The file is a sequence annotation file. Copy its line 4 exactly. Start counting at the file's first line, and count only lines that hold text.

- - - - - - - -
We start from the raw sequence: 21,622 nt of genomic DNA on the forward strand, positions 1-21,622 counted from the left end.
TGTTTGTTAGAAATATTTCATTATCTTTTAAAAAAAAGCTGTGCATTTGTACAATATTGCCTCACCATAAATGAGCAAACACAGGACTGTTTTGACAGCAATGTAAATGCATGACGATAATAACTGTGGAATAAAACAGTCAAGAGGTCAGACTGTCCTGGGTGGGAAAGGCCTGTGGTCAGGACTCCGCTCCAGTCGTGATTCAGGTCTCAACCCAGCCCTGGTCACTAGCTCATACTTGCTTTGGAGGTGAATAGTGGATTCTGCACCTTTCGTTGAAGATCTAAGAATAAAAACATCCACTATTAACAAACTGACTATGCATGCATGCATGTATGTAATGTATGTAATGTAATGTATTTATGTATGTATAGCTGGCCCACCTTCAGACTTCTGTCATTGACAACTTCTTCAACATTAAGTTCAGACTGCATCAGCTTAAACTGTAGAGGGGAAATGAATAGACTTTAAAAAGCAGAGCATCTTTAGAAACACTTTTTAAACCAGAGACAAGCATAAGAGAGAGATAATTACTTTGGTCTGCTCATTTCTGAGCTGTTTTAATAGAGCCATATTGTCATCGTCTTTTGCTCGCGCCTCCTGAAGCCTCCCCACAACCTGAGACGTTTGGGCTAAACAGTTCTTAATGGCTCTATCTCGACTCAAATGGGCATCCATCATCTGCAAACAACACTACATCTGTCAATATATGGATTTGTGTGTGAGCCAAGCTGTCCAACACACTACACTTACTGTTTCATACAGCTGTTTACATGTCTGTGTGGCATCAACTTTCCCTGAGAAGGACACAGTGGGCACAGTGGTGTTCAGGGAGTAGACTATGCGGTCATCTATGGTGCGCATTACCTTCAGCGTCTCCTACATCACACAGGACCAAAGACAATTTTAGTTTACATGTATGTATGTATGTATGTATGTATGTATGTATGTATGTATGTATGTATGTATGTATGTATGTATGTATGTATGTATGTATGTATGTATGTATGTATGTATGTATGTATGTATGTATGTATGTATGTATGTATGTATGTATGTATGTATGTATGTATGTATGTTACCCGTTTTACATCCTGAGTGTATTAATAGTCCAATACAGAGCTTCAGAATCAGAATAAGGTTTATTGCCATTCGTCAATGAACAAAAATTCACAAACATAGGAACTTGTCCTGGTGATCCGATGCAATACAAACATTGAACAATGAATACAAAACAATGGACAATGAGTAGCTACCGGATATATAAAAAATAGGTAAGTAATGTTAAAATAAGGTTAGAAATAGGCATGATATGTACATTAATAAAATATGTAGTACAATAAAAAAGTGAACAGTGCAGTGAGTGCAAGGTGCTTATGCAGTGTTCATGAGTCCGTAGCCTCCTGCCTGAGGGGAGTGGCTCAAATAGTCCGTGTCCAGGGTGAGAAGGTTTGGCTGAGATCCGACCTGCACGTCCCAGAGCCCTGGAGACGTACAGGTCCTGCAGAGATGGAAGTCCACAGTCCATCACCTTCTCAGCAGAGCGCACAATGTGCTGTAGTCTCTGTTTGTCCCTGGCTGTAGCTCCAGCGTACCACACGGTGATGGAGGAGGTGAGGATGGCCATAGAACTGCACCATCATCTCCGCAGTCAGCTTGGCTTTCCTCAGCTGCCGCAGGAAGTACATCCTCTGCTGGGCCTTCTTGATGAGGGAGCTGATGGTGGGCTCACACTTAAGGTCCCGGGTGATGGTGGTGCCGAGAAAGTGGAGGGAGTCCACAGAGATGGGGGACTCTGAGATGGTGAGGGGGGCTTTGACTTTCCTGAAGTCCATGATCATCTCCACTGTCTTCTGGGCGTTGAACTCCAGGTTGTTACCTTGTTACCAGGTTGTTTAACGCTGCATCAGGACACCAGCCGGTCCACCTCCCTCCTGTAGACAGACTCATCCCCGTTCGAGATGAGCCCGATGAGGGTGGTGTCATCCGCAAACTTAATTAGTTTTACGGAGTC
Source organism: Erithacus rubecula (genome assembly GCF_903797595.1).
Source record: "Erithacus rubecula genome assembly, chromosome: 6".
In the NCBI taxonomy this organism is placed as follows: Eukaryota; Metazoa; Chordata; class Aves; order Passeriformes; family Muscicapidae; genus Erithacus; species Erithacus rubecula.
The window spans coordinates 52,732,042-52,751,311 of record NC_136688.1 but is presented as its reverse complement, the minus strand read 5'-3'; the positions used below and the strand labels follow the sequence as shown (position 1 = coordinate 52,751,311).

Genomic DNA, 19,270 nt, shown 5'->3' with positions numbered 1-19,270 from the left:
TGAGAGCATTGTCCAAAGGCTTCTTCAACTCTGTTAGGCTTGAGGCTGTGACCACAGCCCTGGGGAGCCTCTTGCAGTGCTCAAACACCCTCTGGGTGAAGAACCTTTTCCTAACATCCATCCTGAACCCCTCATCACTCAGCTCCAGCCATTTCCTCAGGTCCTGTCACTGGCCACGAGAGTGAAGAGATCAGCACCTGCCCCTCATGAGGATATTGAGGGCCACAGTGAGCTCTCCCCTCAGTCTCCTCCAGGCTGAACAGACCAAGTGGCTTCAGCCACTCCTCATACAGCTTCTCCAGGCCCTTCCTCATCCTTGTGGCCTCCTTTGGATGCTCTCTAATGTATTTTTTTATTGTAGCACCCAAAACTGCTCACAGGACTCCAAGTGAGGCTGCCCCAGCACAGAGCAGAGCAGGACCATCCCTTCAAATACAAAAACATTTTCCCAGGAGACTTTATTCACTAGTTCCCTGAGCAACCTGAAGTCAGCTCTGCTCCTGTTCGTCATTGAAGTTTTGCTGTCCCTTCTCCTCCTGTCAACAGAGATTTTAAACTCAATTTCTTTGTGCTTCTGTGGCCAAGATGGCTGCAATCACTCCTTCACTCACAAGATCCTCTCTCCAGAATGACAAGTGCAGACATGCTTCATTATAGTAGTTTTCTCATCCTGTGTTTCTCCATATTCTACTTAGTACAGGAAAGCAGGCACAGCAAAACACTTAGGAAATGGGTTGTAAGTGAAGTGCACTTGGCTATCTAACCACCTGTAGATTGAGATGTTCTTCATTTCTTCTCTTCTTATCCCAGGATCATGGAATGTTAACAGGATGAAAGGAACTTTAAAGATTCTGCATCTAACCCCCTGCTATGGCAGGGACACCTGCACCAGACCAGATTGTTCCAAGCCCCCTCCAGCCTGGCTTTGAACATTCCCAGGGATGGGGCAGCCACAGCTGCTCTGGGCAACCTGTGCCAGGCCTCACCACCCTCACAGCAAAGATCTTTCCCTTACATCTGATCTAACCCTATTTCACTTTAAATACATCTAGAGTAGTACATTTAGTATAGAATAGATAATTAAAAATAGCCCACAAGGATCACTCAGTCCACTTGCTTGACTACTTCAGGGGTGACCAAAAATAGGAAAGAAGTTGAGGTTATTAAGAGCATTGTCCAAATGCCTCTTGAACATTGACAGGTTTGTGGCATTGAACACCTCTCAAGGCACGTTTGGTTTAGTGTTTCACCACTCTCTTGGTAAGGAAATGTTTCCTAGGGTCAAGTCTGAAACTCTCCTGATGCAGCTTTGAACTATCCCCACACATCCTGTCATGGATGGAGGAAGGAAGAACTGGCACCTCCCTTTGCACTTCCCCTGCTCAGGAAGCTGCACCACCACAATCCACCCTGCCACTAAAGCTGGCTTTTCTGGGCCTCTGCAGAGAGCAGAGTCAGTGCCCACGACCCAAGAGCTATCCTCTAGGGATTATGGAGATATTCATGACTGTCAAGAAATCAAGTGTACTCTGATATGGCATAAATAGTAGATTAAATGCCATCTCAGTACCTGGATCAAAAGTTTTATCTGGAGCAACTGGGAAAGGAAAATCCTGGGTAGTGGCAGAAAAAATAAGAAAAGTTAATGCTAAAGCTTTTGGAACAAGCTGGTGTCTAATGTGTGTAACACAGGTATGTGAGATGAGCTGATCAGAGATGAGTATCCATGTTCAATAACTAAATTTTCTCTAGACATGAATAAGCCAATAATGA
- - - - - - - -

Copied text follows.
Source record: "Erithacus rubecula genome assembly, chromosome: 6".